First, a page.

When Lady Macbeth receives her husband's letter describing the witches' prophecy, she say that she fears her husband may not be ruthless enough to do what needs to be done (i.e. the murder of Duncan) to take the throne. So she steels herself to push him toward the act, and to become callous and remorseless:
...[U]nsex me here
And fill me, from the crown to the toe, top-full
Of direst cruelty! Make thick my blood,
Stop up the access and passage to remorse,(45)
That no compunctious visitings of nature
Shake my fell purpose nor keep peace between
The effect and it!
So Lady Macbeth resolves to set aside her conscience as well as, Shakespeare's audiences would have perceived, her femininity. In Act II, Scene 2, with Duncan just murdered, she is as good as her word. She orders him to go and smear Duncan's blood on his bodyguards, and when he is too overcome with revulsion to do it, she does it herself, mocking him:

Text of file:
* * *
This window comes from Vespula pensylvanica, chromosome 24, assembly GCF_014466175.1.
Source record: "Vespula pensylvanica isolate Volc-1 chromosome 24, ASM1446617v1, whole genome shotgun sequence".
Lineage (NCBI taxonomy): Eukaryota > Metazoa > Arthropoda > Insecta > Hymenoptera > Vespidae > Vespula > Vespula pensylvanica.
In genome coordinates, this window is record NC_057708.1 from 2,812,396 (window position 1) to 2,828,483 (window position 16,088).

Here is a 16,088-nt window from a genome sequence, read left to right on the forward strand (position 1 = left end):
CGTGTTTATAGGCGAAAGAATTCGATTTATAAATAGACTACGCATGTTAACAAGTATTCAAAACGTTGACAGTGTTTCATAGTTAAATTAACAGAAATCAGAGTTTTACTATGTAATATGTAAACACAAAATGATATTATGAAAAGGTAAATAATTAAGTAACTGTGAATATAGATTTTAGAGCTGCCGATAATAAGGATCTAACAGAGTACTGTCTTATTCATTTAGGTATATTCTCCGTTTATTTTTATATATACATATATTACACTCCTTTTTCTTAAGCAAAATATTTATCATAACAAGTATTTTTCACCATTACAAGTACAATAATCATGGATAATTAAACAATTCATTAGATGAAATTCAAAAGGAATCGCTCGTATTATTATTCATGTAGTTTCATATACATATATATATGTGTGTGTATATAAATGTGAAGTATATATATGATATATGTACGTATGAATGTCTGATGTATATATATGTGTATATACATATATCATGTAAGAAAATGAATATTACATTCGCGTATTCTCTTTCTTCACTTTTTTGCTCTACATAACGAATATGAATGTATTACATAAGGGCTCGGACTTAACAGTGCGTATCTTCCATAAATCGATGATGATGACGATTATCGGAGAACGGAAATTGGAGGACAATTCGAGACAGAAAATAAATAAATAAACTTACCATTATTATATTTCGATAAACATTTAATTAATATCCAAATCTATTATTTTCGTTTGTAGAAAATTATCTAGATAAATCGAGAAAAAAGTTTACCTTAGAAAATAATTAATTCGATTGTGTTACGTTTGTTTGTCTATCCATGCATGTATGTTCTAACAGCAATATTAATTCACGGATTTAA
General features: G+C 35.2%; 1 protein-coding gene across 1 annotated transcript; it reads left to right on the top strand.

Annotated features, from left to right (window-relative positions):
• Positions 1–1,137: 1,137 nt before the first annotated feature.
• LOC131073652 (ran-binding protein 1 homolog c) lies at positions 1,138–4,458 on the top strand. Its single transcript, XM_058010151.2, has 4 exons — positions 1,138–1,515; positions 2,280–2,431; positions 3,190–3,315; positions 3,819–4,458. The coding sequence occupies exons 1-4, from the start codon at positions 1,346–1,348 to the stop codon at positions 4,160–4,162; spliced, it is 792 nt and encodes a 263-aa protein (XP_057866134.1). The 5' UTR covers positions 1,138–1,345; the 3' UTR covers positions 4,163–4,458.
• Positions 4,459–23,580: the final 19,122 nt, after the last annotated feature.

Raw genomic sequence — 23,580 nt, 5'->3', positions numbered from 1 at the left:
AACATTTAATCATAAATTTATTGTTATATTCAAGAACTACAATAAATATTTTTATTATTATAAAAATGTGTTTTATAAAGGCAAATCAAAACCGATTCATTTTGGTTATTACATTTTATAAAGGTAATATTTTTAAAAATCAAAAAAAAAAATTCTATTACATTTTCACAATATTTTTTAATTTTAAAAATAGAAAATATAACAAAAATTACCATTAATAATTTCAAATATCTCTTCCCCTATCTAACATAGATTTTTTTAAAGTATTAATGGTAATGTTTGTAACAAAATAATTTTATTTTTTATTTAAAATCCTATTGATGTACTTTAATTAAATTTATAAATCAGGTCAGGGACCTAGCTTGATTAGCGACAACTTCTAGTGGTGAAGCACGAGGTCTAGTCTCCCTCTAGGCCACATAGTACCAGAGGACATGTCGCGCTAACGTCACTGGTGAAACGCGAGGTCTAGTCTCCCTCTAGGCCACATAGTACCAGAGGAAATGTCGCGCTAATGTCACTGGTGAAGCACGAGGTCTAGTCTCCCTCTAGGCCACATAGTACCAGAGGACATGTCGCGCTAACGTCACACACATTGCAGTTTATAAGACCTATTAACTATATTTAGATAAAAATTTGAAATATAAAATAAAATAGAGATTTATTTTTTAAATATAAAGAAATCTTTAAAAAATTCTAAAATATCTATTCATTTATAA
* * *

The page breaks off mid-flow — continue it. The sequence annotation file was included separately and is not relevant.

Infirm of purpose!
Give me the daggers. The sleeping and the dead
Are but as pictures; ’tis the eye of childhood
That fears a painted devil. If he do bleed,
I'll gild the faces of the grooms withal,
For it must seem their guilt.
Later in the play, Lady Macbeth is no longer able to repress her feelings of guilt, and she goes mad with remorse, as seen in the "Out! damn'd spot!" scene, when she, sleepwalking, compulsively scrubs her hands to get rid of imagined blood. So it seems that she is not completely callous and psychopathic by nature, but is rather attempting to appear stoic and calm in the hopes her husband will as well.